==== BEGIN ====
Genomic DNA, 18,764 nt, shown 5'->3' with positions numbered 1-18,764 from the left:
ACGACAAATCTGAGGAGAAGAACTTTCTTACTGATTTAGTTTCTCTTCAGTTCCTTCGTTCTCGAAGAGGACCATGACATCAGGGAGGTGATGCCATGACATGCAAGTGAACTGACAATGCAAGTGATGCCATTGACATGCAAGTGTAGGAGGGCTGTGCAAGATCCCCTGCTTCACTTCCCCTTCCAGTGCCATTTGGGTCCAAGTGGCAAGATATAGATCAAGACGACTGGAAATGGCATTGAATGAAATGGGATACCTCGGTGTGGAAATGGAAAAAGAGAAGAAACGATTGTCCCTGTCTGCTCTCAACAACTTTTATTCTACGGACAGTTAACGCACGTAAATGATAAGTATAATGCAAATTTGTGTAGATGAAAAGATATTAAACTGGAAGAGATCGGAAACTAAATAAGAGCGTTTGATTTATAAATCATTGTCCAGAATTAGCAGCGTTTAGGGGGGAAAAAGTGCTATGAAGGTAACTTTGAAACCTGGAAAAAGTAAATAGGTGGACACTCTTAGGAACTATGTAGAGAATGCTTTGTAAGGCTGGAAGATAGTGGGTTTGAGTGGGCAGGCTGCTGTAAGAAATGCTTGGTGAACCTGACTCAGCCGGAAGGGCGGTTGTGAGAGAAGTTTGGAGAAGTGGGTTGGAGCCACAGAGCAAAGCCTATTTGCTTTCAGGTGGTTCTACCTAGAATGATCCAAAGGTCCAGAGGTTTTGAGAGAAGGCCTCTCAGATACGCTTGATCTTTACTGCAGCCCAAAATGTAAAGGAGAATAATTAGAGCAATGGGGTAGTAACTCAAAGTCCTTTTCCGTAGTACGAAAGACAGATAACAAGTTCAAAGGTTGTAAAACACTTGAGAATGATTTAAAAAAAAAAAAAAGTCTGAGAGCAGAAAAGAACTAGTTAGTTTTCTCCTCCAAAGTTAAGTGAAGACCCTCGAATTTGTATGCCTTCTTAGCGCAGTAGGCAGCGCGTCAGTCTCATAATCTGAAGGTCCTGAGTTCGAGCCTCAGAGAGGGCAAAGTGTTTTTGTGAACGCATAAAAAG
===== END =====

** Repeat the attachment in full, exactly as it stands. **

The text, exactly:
Genomic DNA, 18,764 nt, shown 5'->3' with positions numbered 1-18,764 from the left:
ACGACAAATCTGAGGAGAAGAACTTTCTTACTGATTTAGTTTCTCTTCAGTTCCTTCGTTCTCGAAGAGGACCATGACATCAGGGAGGTGATGCCATGACATGCAAGTGAACTGACAATGCAAGTGATGCCATTGACATGCAAGTGTAGGAGGGCTGTGCAAGATCCCCTGCTTCACTTCCCCTTCCAGTGCCATTTGGGTCCAAGTGGCAAGATATAGATCAAGACGACTGGAAATGGCATTGAATGAAATGGGATACCTCGGTGTGGAAATGGAAAAAGAGAAGAAACGATTGTCCCTGTCTGCTCTCAACAACTTTTATTCTACGGACAGTTAACGCACGTAAATGATAAGTATAATGCAAATTTGTGTAGATGAAAAGATATTAAACTGGAAGAGATCGGAAACTAAATAAGAGCGTTTGATTTATAAATCATTGTCCAGAATTAGCAGCGTTTAGGGGGGAAAAAGTGCTATGAAGGTAACTTTGAAACCTGGAAAAAGTAAATAGGTGGACACTCTTAGGAACTATGTAGAGAATGCTTTGTAAGGCTGGAAGATAGTGGGTTTGAGTGGGCAGGCTGCTGTAAGAAATGCTTGGTGAACCTGACTCAGCCGGAAGGGCGGTTGTGAGAGAAGTTTGGAGAAGTGGGTTGGAGCCACAGAGCAAAGCCTATTTGCTTTCAGGTGGTTCTACCTAGAATGATCCAAAGGTCCAGAGGTTTTGAGAGAAGGCCTCTCAGATACGCTTGATCTTTACTGCAGCCCAAAATGTAAAGGAGAATAATTAGAGCAATGGGGTAGTAACTCAAAGTCCTTTTCCGTAGTACGAAAGACAGATAACAAGTTCAAAGGTTGTAAAACACTTGAGAATGATTTAAAAAAAAAAAAAAGTCTGAGAGCAGAAAAGAACTAGTTAGTTTTCTCCTCCAAAGTTAAGTGAAGACCCTCGAATTTGTATGCCTTCTTAGCGCAGTAGGCAGCGCGTCAGTCTCATAATCTGAAGGTCCTGAGTTCGAGCCTCAGAGAGGGCAAAGTGTTTTTGTGAACGCATAAAAAG